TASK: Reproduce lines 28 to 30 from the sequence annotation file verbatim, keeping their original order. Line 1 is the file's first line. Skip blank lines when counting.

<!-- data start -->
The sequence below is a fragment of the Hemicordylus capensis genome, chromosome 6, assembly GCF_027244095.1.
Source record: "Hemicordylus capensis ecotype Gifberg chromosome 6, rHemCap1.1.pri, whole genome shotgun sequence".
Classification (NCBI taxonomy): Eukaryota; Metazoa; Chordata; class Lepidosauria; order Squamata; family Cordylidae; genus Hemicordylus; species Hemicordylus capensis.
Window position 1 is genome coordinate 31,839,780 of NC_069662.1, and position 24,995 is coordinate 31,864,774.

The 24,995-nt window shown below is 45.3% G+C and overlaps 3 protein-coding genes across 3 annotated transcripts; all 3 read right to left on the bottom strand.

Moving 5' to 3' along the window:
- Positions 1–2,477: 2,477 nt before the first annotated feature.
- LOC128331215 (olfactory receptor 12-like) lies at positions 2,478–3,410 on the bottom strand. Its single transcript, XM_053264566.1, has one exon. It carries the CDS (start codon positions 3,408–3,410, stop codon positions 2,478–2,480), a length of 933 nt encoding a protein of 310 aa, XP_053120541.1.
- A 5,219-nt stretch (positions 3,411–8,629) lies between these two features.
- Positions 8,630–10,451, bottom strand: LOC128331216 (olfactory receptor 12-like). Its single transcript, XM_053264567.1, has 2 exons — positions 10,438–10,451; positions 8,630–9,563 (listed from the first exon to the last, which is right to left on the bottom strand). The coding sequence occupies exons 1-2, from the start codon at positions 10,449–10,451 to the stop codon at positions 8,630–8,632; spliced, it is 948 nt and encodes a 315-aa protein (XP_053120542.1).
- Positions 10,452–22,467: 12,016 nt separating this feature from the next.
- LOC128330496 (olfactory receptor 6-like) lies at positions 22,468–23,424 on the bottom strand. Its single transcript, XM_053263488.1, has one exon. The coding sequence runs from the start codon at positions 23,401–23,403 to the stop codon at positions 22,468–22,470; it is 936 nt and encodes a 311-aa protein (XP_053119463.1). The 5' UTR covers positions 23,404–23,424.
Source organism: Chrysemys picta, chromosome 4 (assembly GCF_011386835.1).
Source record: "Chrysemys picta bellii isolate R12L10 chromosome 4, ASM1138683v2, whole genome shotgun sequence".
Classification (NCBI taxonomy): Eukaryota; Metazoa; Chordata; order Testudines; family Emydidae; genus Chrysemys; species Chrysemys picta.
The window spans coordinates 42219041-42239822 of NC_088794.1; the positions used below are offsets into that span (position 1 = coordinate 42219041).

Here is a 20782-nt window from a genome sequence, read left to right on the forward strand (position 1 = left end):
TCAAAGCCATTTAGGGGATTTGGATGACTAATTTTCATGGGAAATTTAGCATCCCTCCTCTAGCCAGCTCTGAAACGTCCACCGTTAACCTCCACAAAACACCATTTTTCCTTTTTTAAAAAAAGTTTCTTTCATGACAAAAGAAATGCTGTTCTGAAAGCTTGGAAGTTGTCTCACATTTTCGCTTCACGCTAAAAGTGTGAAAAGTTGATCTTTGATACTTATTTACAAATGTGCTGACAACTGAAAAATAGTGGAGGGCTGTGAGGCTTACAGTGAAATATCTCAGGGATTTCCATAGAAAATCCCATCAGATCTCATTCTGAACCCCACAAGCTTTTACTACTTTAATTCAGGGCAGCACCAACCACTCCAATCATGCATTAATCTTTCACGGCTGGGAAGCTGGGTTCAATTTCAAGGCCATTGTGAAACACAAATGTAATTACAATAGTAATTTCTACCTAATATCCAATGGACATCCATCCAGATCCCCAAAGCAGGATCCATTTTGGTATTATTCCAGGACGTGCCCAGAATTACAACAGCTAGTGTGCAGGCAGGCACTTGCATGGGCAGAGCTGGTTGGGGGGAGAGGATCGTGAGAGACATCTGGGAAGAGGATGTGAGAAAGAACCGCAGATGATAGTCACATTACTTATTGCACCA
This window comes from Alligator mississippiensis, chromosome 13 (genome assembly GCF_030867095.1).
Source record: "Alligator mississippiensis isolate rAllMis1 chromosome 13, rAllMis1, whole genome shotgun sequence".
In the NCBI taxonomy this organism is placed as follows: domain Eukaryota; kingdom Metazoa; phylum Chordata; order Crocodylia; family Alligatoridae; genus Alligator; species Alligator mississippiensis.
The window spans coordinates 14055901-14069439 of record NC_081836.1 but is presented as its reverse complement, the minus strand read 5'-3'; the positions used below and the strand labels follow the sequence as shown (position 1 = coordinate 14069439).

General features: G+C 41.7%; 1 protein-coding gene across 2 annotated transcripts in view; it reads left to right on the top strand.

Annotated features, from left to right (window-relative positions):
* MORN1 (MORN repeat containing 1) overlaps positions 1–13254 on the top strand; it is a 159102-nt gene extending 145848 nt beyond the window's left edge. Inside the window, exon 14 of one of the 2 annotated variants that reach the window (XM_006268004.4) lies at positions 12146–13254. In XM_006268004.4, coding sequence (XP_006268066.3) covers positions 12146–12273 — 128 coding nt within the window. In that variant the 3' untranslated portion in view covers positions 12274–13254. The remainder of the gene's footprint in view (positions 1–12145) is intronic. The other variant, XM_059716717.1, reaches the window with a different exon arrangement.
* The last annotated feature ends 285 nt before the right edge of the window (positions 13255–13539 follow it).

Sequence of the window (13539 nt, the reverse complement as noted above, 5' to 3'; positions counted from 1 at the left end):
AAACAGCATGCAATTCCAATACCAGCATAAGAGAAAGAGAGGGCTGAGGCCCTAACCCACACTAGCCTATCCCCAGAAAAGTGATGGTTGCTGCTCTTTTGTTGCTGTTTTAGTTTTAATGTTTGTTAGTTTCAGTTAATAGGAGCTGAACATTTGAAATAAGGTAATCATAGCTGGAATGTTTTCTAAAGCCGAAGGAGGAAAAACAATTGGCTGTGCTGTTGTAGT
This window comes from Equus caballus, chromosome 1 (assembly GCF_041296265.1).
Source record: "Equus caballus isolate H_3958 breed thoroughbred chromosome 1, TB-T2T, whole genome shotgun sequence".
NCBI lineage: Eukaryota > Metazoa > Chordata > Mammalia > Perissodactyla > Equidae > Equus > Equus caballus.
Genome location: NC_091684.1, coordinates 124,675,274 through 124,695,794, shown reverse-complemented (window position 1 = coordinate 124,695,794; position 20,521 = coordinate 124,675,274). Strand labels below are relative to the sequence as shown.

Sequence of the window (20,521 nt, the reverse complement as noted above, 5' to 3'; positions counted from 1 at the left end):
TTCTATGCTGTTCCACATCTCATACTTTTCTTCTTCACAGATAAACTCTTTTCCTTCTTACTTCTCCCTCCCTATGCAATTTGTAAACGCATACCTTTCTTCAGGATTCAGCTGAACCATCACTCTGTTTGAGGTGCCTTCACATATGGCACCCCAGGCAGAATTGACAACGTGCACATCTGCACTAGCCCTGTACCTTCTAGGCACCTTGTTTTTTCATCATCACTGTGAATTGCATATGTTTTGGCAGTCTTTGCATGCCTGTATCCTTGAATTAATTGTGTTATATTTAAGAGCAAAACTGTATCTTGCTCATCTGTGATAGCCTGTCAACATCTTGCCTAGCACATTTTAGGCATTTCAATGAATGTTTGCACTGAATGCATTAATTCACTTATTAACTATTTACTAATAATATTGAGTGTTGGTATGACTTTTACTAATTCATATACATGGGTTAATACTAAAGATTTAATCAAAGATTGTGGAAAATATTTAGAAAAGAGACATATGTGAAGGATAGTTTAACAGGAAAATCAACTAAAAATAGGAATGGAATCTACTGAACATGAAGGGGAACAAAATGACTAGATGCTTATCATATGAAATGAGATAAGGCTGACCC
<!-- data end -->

AAACAGCATGCAATTCCAATACCAGCATAAGAGAAAGAGAGGGCTGAGGCCCTAACCCACACTAGCCTATCCCCAGAAAAGTGATGGTTGCTGCTCTTTTGTTGCTGTTTTAGTTTTAATGTTTGTTAGTTTCAGTTAATAGGAGCTGAACATTTGAAATAAGGTAATCATAGCTGGAATGTTTTCTAAAGCCGAAGGAGGAAAAACAATTGGCTGTGCTGTTGTAGT
This window comes from Equus caballus, chromosome 1 (assembly GCF_041296265.1).
Source record: "Equus caballus isolate H_3958 breed thoroughbred chromosome 1, TB-T2T, whole genome shotgun sequence".